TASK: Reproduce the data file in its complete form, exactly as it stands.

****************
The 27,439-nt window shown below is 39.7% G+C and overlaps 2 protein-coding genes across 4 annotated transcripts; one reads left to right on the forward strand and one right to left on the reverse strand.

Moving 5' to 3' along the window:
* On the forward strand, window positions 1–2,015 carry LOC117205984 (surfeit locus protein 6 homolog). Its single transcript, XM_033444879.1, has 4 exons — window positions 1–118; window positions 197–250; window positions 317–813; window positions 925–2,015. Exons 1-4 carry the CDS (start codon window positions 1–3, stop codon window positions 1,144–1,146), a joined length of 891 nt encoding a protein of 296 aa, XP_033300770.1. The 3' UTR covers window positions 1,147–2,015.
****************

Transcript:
The 27,439-nt window shown below is 39.7% G+C and overlaps 2 protein-coding genes across 4 annotated transcripts; one reads left to right on the forward strand and one right to left on the reverse strand.

Moving 5' to 3' along the window:
* On the forward strand, window positions 1–2,015 carry LOC117205984 (surfeit locus protein 6 homolog). Its single transcript, XM_033444879.1, has 4 exons — window positions 1–118; window positions 197–250; window positions 317–813; window positions 925–2,015. Exons 1-4 carry the CDS (start codon window positions 1–3, stop codon window positions 1,144–1,146), a joined length of 891 nt encoding a protein of 296 aa, XP_033300770.1. The 3' UTR covers window positions 1,147–2,015.